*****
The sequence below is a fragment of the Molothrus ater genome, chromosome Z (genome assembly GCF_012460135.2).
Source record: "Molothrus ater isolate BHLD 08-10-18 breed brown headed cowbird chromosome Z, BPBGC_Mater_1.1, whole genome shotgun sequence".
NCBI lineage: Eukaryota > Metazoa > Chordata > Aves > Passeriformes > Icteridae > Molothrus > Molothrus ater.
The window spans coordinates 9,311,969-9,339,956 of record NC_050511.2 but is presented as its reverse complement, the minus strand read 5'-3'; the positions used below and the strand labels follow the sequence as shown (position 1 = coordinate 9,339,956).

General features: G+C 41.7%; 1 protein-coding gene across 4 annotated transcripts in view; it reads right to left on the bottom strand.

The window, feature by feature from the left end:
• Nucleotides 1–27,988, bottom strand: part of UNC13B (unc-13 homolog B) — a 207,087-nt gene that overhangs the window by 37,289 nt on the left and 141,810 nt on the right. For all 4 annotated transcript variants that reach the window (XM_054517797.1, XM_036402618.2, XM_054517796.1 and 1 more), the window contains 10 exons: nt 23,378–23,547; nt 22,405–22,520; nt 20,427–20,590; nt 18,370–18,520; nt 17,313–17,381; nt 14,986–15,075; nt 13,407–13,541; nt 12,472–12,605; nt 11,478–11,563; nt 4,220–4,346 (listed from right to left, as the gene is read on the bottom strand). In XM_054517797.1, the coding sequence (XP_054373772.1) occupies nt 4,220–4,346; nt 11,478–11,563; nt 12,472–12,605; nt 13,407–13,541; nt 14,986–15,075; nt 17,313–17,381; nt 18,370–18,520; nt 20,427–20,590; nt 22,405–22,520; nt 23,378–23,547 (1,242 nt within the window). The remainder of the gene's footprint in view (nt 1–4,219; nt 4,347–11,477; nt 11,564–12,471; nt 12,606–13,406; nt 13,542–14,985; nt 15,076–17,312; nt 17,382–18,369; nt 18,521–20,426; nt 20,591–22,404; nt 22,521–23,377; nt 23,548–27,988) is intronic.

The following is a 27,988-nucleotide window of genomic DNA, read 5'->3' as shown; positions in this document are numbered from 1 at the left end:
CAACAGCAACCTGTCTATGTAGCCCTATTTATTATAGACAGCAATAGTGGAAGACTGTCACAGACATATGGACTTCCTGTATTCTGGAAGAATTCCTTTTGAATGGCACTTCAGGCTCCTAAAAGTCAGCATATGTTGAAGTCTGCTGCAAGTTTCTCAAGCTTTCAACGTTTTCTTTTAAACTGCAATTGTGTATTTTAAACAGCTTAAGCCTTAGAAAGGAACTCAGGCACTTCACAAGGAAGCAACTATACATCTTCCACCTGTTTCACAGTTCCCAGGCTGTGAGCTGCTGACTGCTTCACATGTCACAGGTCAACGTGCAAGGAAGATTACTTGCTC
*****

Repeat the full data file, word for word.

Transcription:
The sequence below is a fragment of the Molothrus ater genome, chromosome Z (genome assembly GCF_012460135.2).
Source record: "Molothrus ater isolate BHLD 08-10-18 breed brown headed cowbird chromosome Z, BPBGC_Mater_1.1, whole genome shotgun sequence".
NCBI lineage: Eukaryota > Metazoa > Chordata > Aves > Passeriformes > Icteridae > Molothrus > Molothrus ater.
The window spans coordinates 9,311,969-9,339,956 of record NC_050511.2 but is presented as its reverse complement, the minus strand read 5'-3'; the positions used below and the strand labels follow the sequence as shown (position 1 = coordinate 9,339,956).

General features: G+C 41.7%; 1 protein-coding gene across 4 annotated transcripts in view; it reads right to left on the bottom strand.

The window, feature by feature from the left end:
• Nucleotides 1–27,988, bottom strand: part of UNC13B (unc-13 homolog B) — a 207,087-nt gene that overhangs the window by 37,289 nt on the left and 141,810 nt on the right. For all 4 annotated transcript variants that reach the window (XM_054517797.1, XM_036402618.2, XM_054517796.1 and 1 more), the window contains 10 exons: nt 23,378–23,547; nt 22,405–22,520; nt 20,427–20,590; nt 18,370–18,520; nt 17,313–17,381; nt 14,986–15,075; nt 13,407–13,541; nt 12,472–12,605; nt 11,478–11,563; nt 4,220–4,346 (listed from right to left, as the gene is read on the bottom strand). In XM_054517797.1, the coding sequence (XP_054373772.1) occupies nt 4,220–4,346; nt 11,478–11,563; nt 12,472–12,605; nt 13,407–13,541; nt 14,986–15,075; nt 17,313–17,381; nt 18,370–18,520; nt 20,427–20,590; nt 22,405–22,520; nt 23,378–23,547 (1,242 nt within the window). The remainder of the gene's footprint in view (nt 1–4,219; nt 4,347–11,477; nt 11,564–12,471; nt 12,606–13,406; nt 13,542–14,985; nt 15,076–17,312; nt 17,382–18,369; nt 18,521–20,426; nt 20,591–22,404; nt 22,521–23,377; nt 23,548–27,988) is intronic.

The following is a 27,988-nucleotide window of genomic DNA, read 5'->3' as shown; positions in this document are numbered from 1 at the left end:
CAACAGCAACCTGTCTATGTAGCCCTATTTATTATAGACAGCAATAGTGGAAGACTGTCACAGACATATGGACTTCCTGTATTCTGGAAGAATTCCTTTTGAATGGCACTTCAGGCTCCTAAAAGTCAGCATATGTTGAAGTCTGCTGCAAGTTTCTCAAGCTTTCAACGTTTTCTTTTAAACTGCAATTGTGTATTTTAAACAGCTTAAGCCTTAGAAAGGAACTCAGGCACTTCACAAGGAAGCAACTATACATCTTCCACCTGTTTCACAGTTCCCAGGCTGTGAGCTGCTGACTGCTTCACATGTCACAGGTCAACGTGCAAGGAAGATTACTTGCTC